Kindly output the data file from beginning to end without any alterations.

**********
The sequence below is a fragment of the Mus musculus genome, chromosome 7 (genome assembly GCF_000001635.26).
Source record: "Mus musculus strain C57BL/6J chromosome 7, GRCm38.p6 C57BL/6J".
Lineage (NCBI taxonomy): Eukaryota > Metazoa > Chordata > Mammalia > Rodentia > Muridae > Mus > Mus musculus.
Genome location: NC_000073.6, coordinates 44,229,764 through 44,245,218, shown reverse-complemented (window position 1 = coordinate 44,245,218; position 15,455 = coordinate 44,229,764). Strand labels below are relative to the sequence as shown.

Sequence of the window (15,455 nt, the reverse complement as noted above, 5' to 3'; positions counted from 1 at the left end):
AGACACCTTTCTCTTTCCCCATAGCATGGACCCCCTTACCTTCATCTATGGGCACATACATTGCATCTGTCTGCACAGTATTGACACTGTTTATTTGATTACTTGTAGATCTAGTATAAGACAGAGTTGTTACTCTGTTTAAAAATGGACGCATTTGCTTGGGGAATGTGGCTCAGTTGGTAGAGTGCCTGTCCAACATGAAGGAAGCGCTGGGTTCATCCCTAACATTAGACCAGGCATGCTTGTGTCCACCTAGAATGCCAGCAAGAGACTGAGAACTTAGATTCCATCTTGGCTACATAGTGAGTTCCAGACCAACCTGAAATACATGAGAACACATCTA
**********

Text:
The sequence below is a fragment of the Mus musculus genome, chromosome 7 (genome assembly GCF_000001635.26).
Source record: "Mus musculus strain C57BL/6J chromosome 7, GRCm38.p6 C57BL/6J".
Lineage (NCBI taxonomy): Eukaryota > Metazoa > Chordata > Mammalia > Rodentia > Muridae > Mus > Mus musculus.
Genome location: NC_000073.6, coordinates 44,229,764 through 44,245,218, shown reverse-complemented (window position 1 = coordinate 44,245,218; position 15,455 = coordinate 44,229,764). Strand labels below are relative to the sequence as shown.

Sequence of the window (15,455 nt, the reverse complement as noted above, 5' to 3'; positions counted from 1 at the left end):
AGACACCTTTCTCTTTCCCCATAGCATGGACCCCCTTACCTTCATCTATGGGCACATACATTGCATCTGTCTGCACAGTATTGACACTGTTTATTTGATTACTTGTAGATCTAGTATAAGACAGAGTTGTTACTCTGTTTAAAAATGGACGCATTTGCTTGGGGAATGTGGCTCAGTTGGTAGAGTGCCTGTCCAACATGAAGGAAGCGCTGGGTTCATCCCTAACATTAGACCAGGCATGCTTGTGTCCACCTAGAATGCCAGCAAGAGACTGAGAACTTAGATTCCATCTTGGCTACATAGTGAGTTCCAGACCAACCTGAAATACATGAGAACACATCTA